Rental e-scooters can boost high streets and create jobs, claims report

2 Nov 2022

Rental e-scooters users can help to revitalise Britain’s high streets and boost transport options in deprived economic areas, according to a new report.

Swedish micromobility firm Voi, which runs government-approved trial rental e-scooter schemes in 17 UK towns and cities, commissioned Volterra Partners to produce an independent report showing the social and economic impact of the machines.

The report is based on analysis of Voi’s data and user surveys, and looked a a number of the UK regions in which the firm operates. There was a particular focus on Bristol, which is Voi’s most popular UK destination, and also in the firm’s top 10 European cities.

Since the Bristol trial scheme began in October 2020, nearly seven million rides have been taken, covering more than 11 million miles. It currently has around 55,000 active monthly users.

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Across a four-month period Volterra found that 31 per cent of e-scooter rides – totalling 430,000 – ended near one of the city’s 72 high streets. But comparison, only 31,000 trips ended near large retail parks – although Volterra does note that Voi has fewer parking zones near those sites.

Based on a Voi survey, it is estimated that around 14 per cent of trips ended on a high street were specifically for shopping, with rides expected to spend around £13 million in Bristol high streets in 2022. Just considering food and beverage expenditure, the report estimates that Voi e-scooters could support 260 jobs in Bristol this year.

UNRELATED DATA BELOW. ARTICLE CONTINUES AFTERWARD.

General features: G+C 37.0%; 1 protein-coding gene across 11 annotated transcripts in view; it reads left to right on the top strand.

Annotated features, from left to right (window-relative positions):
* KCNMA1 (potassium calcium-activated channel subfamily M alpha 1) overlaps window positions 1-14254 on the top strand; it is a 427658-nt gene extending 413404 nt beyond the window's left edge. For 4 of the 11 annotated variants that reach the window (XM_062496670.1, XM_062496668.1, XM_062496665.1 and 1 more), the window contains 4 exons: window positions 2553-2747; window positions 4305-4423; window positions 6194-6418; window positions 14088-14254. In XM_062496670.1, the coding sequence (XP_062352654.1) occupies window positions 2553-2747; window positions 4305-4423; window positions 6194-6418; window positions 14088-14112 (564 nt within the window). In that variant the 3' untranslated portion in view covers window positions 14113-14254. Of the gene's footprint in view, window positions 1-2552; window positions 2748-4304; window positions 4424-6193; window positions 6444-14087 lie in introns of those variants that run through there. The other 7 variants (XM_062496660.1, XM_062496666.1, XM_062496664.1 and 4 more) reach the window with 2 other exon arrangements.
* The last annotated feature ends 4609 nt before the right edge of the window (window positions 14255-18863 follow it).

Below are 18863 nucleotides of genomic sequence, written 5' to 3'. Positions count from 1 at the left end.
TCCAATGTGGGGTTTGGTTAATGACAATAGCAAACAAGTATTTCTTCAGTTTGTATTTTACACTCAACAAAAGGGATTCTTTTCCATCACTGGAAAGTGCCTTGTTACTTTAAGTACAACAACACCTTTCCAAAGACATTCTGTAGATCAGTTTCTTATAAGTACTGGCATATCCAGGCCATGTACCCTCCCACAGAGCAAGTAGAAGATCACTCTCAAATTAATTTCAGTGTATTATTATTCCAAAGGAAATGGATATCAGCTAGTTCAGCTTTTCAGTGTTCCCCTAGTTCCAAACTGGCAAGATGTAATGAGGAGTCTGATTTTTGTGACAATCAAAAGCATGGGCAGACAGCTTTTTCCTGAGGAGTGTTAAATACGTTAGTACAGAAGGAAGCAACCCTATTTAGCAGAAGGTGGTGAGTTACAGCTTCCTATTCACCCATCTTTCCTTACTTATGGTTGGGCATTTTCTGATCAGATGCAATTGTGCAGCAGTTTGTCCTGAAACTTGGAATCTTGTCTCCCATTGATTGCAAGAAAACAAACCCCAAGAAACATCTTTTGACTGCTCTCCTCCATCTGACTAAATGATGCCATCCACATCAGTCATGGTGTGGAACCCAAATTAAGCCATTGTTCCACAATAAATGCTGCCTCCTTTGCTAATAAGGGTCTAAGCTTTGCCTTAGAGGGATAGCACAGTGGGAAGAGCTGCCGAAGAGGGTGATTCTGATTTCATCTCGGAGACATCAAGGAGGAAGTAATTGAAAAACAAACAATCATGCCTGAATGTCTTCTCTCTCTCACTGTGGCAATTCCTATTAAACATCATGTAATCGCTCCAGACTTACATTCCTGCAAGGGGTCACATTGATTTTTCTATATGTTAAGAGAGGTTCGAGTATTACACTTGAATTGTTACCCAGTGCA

When expanded to all of Voi's UK rental schemes, it is estimated that riders could spend £37 million at retail locations on high streets across the country, showcasing the positive benefit shared e-scooters are having on the local economy.

How and where to rent e-bikes and e-scooters in the UK

The report also suggests that a substantial number of rides are being uses for commuting. Around 30 per cent of all rides in th eUK are used for commuting, and 60 per cent of all morning rides in Bristol end in the most employment-dense areas of the city. 

Notably nearly a quarter of all trips (24 per cent) of Voi rides in the UK start and end in one of the 20 per cent most deprived areas in the UK, suggesting the machines are playing a role in improving transport options for people in those areas.

The report also looked at how Voi scooters have affected road use. It claims that since launch Voi rental e-scooter have replaced more than four million independent car trips. If rental e-scooters are permanently legalised, the report estimates that Voi machines could be worth £64 million of decongestion benefits by helping take cars off the road. It also highlights the environmental benefits: the average petrol-engined car emits 181g of CO2 per kilometre, compared to 23g for an e-scooter. 

Matthew Pencharz, Voi's UK head of policy, said that "Voi e-scooters have provided an essential service to people across Bristol, helping them to travel to and from work, see their friends and family, and visit local amenities. This research demonstrates for the first time the positive economic impact Voi’s shared e-scooters are having in Bristol and other cities around the UK."

Richard Dilks, the boss of shared transport body CoMoUK, added: "We are pleased to see this insight into the economic and growth impacts of shared e-scooter operations. The schemes’ popularity and ability to provide low-carbon transport options have been well demonstrated – and will be examined in a forthcoming CoMoUK report – so it is exciting to see research such as this investigating other aspect of the schemes. 

“We regard e-scooter legalisation as a high priority for Government, the UK being the only developed country without e-scooter legalisation or committed plans for it.”


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